Sunday, March 24, 2013

Mastery of Design: Locket with Hair of Charles I

Locket with Hair of Charles I
Created 1620
with insert, 1813
Gold, Enamel, Rubies, Diamonds
Crown Copyright
The Royal Collection
Image Courtesy of
Her Majesty Queen Elizabeth II

This stunning gold and enamel locket features twelve rubies and ten trillion-cut diamonds on the front. The reverse showcases an enamel-work floral scene. The locket was created in 1620, and centuries later, came into the collection of King George IV. George IV was endlessly fascinated by King Charles I—the martyr king—not only as a monarch, but also as a collector of great works of art.

In 1813, when a new grave was being prepared for King George III’s sister, Augusta, Duchess of Brunswick, in St. George’s Chapel at Windsor Castle, the casket of Charles I was unearthed. George IV ordered that the casket be opened so that he might survey the remains (as one does). A lock of Charles I’s hair was cut from his long-dead corpse and encased in a red gold and glass case which was fitted into this locket.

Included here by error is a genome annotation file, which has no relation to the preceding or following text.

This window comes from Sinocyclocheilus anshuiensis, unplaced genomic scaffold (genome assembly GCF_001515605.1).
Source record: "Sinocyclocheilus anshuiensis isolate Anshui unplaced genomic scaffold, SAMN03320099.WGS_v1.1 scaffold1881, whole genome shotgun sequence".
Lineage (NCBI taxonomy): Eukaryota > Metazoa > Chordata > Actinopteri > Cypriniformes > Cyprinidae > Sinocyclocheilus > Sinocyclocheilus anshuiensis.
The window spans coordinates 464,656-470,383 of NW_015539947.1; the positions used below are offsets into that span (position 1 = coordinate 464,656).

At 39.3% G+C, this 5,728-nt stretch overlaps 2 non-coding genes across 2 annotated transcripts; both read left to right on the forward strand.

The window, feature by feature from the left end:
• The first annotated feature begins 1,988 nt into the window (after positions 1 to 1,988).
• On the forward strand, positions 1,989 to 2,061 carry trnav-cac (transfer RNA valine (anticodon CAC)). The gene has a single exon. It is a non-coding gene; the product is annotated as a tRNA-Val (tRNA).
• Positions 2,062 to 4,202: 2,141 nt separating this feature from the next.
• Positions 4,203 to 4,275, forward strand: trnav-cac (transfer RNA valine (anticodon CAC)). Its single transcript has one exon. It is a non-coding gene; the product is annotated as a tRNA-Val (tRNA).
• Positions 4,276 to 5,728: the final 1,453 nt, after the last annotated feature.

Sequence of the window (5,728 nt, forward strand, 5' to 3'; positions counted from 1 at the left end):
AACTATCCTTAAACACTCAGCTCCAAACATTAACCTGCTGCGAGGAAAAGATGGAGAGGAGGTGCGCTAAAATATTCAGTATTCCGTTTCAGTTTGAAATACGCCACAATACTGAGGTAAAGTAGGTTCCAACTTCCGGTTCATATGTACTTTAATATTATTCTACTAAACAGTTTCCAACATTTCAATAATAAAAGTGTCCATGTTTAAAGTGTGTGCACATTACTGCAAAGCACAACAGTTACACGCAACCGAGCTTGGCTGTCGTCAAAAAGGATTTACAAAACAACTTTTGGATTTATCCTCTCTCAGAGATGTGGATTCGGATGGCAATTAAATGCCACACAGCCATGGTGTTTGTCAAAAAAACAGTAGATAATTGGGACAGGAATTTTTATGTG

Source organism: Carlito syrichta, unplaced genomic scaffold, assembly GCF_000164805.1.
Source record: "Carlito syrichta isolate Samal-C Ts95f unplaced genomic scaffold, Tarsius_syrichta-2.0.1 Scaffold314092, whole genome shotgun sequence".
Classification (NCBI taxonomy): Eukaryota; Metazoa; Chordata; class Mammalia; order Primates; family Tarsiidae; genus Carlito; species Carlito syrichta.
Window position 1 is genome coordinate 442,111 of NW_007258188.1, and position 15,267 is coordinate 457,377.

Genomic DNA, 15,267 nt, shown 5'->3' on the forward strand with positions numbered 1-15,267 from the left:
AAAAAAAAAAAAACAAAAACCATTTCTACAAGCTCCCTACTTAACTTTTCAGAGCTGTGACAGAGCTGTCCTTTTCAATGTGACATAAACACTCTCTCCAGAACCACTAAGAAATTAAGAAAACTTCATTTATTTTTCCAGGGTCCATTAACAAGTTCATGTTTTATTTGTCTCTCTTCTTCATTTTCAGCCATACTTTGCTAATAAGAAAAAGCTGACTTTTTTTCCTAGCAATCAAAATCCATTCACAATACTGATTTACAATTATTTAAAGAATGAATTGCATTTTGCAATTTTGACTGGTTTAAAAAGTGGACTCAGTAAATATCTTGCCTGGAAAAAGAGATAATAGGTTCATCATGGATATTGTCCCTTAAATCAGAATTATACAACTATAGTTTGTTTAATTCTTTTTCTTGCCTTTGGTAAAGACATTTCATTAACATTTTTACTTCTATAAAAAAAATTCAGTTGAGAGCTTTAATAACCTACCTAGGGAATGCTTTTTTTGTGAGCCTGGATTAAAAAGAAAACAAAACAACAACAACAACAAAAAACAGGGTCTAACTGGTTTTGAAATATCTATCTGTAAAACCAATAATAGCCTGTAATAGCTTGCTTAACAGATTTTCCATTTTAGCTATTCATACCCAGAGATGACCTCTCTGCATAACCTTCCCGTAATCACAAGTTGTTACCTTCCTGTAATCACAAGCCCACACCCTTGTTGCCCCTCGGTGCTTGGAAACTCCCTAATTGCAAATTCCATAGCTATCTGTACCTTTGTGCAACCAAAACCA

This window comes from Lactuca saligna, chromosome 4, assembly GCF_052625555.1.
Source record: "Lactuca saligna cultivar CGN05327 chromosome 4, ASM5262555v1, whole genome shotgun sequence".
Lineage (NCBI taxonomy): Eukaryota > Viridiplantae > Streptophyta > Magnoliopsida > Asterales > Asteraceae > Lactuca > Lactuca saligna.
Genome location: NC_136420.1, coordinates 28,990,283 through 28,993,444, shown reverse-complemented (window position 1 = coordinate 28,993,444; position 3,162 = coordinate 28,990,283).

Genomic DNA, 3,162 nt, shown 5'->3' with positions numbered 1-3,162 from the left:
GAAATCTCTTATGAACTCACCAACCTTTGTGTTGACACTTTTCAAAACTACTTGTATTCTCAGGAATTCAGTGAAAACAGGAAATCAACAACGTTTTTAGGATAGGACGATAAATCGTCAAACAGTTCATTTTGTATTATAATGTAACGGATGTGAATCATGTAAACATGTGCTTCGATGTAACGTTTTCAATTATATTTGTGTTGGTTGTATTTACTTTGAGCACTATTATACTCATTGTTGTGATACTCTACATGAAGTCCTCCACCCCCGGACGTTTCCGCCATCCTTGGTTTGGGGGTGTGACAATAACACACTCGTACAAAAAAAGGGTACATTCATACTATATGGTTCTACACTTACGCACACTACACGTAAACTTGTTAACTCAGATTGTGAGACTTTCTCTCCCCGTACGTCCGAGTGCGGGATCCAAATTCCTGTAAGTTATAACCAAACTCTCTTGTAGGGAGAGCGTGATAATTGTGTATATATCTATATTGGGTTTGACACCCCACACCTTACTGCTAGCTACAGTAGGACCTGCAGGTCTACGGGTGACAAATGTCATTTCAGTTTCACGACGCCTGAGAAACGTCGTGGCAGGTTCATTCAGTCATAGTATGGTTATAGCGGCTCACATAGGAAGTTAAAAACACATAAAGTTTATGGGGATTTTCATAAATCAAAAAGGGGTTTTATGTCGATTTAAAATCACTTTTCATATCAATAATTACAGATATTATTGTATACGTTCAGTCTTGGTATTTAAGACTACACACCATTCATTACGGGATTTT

Since 1813, the locket has been inscribed, “Hair of Charles the First Cut from his head April 1st 1813. Discovered on the Funeral of the Duchess of Brunswick and given to me by the Prince Regent” though it does not specify who “me” is. We do know that the locket at one point belonged to George IV and later to his daughter, Princess Charlotte. After that, the whereabouts of this piece are a little murky until it resurfaced in the private jewelry collection of Queen Victoria which was moved to Windsor Castle after her death in 1901. At least Charles’ hair and body were reunited after nearly a century—if only just nearby.

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